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Topological Data Analysis of Biological Aggregation Models

  • Chad M. Topaz ,

    Affiliation: Department of Mathematics, Statistics, and Computer Science, Macalester College, Saint Paul, Minnesota, United States of America

  • Lori Ziegelmeier,

    Affiliation: Department of Mathematics, Statistics, and Computer Science, Macalester College, Saint Paul, Minnesota, United States of America

  • Tom Halverson

    Affiliation: Department of Mathematics, Statistics, and Computer Science, Macalester College, Saint Paul, Minnesota, United States of America

Topological Data Analysis of Biological Aggregation Models

  • Chad M. Topaz, 
  • Lori Ziegelmeier, 
  • Tom Halverson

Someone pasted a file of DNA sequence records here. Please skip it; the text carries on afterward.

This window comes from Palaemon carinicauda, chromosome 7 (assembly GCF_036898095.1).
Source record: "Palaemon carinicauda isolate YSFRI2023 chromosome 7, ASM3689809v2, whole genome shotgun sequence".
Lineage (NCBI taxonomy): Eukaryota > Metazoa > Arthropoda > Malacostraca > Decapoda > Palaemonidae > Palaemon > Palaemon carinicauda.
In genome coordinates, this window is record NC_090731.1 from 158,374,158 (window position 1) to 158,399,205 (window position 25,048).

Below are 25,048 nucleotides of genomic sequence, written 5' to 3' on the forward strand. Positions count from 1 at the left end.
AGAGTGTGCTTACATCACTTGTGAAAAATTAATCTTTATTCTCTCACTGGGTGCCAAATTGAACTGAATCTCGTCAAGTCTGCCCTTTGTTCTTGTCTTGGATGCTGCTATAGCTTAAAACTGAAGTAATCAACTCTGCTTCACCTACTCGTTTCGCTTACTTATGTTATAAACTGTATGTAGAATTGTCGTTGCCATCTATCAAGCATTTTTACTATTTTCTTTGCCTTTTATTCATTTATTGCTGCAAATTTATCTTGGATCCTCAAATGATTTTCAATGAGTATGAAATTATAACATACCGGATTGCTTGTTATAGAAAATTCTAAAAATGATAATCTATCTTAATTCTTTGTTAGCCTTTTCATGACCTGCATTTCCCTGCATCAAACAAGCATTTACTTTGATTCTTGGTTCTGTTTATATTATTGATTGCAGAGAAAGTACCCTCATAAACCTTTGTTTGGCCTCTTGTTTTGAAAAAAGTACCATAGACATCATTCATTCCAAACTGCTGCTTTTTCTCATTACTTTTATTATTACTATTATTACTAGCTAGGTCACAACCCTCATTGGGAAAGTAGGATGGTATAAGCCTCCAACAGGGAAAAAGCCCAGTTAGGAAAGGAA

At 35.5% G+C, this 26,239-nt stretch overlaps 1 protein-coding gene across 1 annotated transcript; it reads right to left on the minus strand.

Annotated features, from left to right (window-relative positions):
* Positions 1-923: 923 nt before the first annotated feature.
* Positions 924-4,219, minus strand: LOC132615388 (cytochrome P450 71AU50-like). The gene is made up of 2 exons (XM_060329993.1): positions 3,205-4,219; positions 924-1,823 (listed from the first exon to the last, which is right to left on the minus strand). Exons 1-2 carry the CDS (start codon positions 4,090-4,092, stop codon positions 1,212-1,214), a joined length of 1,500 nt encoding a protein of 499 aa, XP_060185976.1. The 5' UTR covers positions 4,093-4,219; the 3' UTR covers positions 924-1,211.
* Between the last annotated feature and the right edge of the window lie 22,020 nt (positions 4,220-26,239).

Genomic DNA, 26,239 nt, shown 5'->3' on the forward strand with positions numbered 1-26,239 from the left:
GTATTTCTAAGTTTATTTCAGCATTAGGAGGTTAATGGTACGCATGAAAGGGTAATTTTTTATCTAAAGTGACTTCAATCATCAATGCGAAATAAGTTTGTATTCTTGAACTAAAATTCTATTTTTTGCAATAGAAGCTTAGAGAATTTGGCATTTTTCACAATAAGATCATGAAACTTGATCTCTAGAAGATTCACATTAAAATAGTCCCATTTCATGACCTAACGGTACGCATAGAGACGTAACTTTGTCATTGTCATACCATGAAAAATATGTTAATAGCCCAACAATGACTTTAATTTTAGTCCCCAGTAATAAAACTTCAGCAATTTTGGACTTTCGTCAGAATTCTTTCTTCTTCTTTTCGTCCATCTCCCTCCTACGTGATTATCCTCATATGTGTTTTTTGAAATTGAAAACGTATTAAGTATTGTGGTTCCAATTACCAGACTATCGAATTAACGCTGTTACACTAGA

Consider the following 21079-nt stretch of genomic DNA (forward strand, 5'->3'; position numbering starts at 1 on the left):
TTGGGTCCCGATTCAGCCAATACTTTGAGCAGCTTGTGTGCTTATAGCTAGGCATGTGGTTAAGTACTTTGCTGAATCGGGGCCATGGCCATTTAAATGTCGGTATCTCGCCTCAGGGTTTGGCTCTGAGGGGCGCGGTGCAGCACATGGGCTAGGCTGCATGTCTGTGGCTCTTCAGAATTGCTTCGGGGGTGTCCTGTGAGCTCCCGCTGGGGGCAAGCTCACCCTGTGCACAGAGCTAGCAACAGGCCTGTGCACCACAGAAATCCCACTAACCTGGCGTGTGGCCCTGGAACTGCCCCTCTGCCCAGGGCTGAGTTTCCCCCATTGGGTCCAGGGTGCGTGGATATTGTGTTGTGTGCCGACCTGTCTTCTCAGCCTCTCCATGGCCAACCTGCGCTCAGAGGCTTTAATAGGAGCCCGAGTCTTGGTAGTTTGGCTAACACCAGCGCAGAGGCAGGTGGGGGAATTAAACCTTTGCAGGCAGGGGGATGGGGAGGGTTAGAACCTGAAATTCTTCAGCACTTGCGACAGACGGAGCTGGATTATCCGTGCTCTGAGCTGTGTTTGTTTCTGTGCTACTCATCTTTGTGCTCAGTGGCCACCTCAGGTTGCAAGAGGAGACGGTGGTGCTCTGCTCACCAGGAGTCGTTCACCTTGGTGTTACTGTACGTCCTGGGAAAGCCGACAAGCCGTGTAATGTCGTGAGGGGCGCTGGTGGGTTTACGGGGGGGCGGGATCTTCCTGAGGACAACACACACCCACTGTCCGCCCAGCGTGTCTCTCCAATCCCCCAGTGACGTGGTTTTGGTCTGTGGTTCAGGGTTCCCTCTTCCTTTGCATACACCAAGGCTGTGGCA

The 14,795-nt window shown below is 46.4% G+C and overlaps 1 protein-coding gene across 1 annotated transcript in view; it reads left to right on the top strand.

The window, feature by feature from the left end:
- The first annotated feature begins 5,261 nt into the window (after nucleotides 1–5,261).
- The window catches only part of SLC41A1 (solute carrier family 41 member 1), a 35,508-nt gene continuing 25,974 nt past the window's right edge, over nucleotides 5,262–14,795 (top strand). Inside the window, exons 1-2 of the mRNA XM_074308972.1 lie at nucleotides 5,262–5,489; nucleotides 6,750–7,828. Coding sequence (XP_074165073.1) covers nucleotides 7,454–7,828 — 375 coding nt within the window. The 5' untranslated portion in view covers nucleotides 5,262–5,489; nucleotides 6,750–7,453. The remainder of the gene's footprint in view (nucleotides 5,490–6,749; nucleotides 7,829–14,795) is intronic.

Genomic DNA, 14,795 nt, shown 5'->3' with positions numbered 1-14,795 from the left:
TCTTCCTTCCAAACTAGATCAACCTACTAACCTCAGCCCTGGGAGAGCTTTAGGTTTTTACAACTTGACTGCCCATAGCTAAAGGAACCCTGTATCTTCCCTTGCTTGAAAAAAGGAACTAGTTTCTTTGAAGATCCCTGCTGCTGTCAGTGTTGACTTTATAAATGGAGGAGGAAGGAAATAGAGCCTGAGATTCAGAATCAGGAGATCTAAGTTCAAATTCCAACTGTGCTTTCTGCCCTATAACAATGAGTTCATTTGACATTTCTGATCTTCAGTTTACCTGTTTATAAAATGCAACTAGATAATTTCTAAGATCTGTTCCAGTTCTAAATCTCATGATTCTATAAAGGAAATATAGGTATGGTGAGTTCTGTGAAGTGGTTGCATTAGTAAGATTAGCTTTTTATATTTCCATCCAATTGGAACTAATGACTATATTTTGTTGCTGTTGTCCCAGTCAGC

We apply tools from topological data analysis to two mathematical models inspired by biological aggregations such as bird flocks, fish schools, and insect swarms. Our data consists of numerical simulation output from the models of Vicsek and D'Orsogna. These models are dynamical systems describing the movement of agents who interact via alignment, attraction, and/or repulsion. Each simulation time frame is a point cloud in position-velocity space. We analyze the topological structure of these point clouds, interpreting the persistent homology by calculating the first few Betti numbers. These Betti numbers count connected components, topological circles, and trapped volumes present in the data. To interpret our results, we introduce a visualization that displays Betti numbers over simulation time and topological persistence scale. We compare our topological results to order parameters typically used to quantify the global behavior of aggregations, such as polarization and angular momentum. The topological calculations reveal events and structure not captured by the order parameters.